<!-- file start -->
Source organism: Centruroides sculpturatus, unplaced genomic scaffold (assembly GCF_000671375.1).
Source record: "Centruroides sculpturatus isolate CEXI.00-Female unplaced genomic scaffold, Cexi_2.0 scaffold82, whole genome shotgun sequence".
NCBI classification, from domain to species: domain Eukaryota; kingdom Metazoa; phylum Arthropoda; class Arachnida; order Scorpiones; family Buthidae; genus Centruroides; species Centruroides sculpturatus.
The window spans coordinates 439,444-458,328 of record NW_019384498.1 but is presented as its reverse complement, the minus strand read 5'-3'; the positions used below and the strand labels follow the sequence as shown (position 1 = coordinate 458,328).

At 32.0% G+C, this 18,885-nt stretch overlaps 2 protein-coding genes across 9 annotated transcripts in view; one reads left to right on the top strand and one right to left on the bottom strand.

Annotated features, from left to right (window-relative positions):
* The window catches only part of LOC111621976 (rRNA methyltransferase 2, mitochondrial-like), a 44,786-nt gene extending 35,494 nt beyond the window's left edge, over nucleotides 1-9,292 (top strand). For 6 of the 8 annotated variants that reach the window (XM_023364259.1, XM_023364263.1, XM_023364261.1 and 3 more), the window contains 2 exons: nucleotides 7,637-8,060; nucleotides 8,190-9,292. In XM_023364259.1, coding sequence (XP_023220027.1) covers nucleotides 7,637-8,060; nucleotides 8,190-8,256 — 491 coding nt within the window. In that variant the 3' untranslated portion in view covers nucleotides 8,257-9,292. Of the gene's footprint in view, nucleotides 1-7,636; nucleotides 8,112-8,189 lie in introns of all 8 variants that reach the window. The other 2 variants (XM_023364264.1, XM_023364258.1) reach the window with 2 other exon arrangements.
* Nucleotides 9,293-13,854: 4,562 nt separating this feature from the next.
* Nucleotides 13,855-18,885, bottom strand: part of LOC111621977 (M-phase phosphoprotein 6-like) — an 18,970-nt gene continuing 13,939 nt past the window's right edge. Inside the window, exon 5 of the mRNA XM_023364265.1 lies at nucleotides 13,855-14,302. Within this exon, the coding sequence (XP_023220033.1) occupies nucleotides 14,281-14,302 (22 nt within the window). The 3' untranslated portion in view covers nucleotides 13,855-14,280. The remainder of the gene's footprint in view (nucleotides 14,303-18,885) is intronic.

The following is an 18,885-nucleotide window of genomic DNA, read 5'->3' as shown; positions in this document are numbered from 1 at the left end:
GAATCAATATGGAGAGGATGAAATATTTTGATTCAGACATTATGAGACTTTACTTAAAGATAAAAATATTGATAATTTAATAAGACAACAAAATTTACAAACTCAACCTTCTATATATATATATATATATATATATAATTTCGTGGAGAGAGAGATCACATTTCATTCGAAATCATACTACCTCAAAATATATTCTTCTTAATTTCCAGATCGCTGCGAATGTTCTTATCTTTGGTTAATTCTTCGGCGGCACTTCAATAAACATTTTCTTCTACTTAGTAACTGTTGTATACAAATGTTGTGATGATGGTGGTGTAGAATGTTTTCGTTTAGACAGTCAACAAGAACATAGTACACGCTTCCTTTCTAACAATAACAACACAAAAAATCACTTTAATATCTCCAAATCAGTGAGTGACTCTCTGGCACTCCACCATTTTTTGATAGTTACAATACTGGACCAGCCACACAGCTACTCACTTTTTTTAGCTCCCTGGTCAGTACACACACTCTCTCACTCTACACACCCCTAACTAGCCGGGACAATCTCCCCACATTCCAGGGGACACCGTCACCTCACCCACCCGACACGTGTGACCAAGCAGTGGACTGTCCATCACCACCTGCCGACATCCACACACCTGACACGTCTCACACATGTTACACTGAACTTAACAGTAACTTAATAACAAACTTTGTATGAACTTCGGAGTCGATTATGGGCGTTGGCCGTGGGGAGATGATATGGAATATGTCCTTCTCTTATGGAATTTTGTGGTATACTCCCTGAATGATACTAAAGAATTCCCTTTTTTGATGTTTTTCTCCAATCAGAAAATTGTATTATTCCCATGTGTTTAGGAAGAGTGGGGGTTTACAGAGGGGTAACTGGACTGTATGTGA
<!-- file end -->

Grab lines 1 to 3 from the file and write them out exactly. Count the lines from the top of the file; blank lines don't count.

Source organism: Centruroides sculpturatus, unplaced genomic scaffold (assembly GCF_000671375.1).
Source record: "Centruroides sculpturatus isolate CEXI.00-Female unplaced genomic scaffold, Cexi_2.0 scaffold82, whole genome shotgun sequence".
NCBI classification, from domain to species: domain Eukaryota; kingdom Metazoa; phylum Arthropoda; class Arachnida; order Scorpiones; family Buthidae; genus Centruroides; species Centruroides sculpturatus.